In accordance with Standing Order No. 8, the following questions were put by Councillor Diana Moore to the Leader.
1. As the benefits to health and well-being of green space are well documented, including in Council strategies, please can you confirm if any green space between the Exeter Ship Canal and the River Exe or Bonhay Meadows, near Exe Bridges, is under any consideration for development (including infrastructure) as part of the Liveable Exeter programme?
The Leader responded that the Liveable Exeter Vision had been presented to Council and to a Members’ Briefing with potential development sites identified but that no decisions had been made as it was a vision document. Where appropriate, sites would be identified in the forthcoming Exeter Local Plan.
Exeter City Living, the development arm of the City Council, is examining, and will continue to examine, the suitability of land for development in accordance with the vision for Liveable Exeter - including sites such as Bonhay Meadows. You may recall from the Liveable Exeter vision document images of buildings alongside the river. It never pays to take literally images in visioning documents, but the concept of fronting development onto the River instead of turning its back on the River is a key principle in Liveable Exeter - it offers opportunities for enhanced waterside amenity and to allow residents to connect with the riverside environment.
That said, there are existing planning policies that would need to be considered should any scheme come forward and there are flood risk considerations whenever there is building close to a river. There are also likely to be requirements for new transport infrastructure to improve linkages across the River for cyclists and pedestrians. Given that we are in the early days of addressing the practical delivery challenges of a shift in housing strategy, and the consequential infrastructure requirements to service 12,000 homes, I cannot be more precise about the specific future interventions which will be required at this time.
Councillor Diana Moore sought confirmation as to whether any land between Exeter Ship Canal and the River Exe was being considered for development, including any infrastructure?
The Leader responded that the same principle as stated in his initial answer above applied and that no decision had been made in respect of individual areas. It remained the priority to deliver 12,000 homes and that, rather than build on green fields on the periphery of the city, building at density close to the city centre and on the riverside was the intention to enable residents to walk and cycle to work and to facilities and to help meet the Council’s active travel and net zero ambitions. Solutions, such as higher rise buildings would also be advantageous to limit use of valuable green open space.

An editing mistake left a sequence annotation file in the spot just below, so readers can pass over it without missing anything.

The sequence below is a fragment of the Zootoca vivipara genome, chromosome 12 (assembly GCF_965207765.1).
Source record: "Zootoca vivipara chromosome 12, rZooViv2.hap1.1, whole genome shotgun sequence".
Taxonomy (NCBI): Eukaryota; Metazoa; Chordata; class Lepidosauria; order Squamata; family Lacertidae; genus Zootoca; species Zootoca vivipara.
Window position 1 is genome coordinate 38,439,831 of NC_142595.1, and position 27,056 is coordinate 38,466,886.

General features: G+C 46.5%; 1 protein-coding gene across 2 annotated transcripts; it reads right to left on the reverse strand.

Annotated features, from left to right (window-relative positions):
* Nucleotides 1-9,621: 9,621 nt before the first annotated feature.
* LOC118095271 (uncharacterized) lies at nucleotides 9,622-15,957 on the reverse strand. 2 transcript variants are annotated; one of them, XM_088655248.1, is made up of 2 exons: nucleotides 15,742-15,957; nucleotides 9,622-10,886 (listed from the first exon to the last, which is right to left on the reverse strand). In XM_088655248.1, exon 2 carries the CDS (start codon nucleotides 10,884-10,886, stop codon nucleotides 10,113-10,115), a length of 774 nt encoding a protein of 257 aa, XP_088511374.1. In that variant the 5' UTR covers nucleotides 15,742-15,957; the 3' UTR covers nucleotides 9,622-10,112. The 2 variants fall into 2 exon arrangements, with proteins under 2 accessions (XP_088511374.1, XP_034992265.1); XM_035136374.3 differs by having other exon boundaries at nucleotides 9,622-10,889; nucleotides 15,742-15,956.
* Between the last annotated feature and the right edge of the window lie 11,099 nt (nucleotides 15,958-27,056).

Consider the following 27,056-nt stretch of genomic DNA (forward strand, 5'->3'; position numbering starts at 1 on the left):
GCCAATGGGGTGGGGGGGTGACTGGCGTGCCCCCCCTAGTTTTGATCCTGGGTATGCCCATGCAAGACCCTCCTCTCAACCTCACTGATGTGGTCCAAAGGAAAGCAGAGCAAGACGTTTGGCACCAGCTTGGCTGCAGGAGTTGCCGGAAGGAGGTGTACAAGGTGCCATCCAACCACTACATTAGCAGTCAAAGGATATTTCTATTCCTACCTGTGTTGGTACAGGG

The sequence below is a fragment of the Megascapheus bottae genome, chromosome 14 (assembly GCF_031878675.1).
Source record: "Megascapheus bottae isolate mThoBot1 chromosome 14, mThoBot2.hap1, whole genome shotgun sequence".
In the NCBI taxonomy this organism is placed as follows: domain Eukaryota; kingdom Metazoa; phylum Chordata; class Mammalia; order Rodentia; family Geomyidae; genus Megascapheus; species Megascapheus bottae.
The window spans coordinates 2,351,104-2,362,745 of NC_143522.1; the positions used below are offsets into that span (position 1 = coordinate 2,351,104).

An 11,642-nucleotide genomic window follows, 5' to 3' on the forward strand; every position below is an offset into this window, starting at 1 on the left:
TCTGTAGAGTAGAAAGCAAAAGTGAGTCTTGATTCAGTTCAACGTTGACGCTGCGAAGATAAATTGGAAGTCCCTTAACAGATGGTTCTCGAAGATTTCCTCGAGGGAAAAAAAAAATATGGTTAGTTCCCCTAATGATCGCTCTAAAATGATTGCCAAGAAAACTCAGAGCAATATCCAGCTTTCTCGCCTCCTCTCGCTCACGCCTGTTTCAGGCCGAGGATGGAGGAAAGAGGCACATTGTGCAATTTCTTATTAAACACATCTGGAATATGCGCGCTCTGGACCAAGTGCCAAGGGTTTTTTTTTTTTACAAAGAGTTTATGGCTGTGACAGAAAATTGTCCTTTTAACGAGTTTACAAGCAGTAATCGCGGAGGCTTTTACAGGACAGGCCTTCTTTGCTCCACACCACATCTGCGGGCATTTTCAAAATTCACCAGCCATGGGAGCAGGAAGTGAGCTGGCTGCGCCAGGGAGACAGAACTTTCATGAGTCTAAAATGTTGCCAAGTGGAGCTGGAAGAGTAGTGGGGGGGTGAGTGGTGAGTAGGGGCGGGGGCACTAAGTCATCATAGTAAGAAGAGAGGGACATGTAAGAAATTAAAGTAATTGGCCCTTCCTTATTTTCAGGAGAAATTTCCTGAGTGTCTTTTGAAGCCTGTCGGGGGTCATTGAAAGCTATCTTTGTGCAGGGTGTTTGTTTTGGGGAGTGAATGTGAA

2. We will soon reach the second anniversary of the Council’s declaration of a climate emergency and biodiversity crisis and that Exeter should reach Net Zero carbon by 2030. Will an annual carbon budget, the planned carbon reduction trajectory for the next nine years, and the progress towards Net Zero 2030 commitment over the last year be published for both the City Council and the city itself?
The Leader responded that clear and transparent ways in which we can report progress on carbon reduction targets were yet to be finalised and the focus of the resources we have remains on making practical interventions which have real impact. Measuring the City Council’s progress against a proposed trajectory should be relatively straight forward once the carbon action plan is complete.
This work is being completed by the Centre for Energy and the Environment at Exeter University with housing being the first service to contribute to the carbon plan. This will identify the opportunities available and a plan of action for each service. In addition to this, our annual carbon baseline is reported to Scrutiny.
Measuring the progress of the city is a hugely complex process and with the resources we have available will not be possible at any level of significant detail. The city has great support from its major institutions via Exeter City Futures and the Place Board, who have ambitious carbon reduction plans and are keen to feed in their progress. Monitoring progress of smaller business and our residents is not realistically achievable but we will look to best practice from other cities to help us, as well as any new and emerging technologies to achieve this.
Councillor D. Moore asked a supplementary question as to what body was responsible for ensuring progress towards a Net Zero city and how that progress would be scrutinised and by whom?
The Leader responded that progress would be scrutinised within the existing scrutiny framework of the Council, emphasising that, whilst Council resources were under considerable pressure, it remained the ambition of the Council and all Members to achieve a Net Zero Exeter.
Last year the Council approved, in
principle, to set up a market rent housing company to purchase
property from Exeter City Living (or on the private sector market)
and provide property for market rent to the public. Please can the
Portfolio Holder confirm:
a) if the feasibility study on this market rent company has been concluded, resulting in the company been set up or other arrangements put in place to progress this, and
b) what proportion of market rent to affordable housing underpins the business model assumptions?
The Leader, as the relevant Portfolio Holder, responded that a feasibility study and Business Case for the company were being developed. It was the Council’s aspiration to bring forward a residential property company in order to disrupt the private rental market in Exeter to offer people decent, accessible homes, to provide security of tenure and to combat landlord evictions of tenants.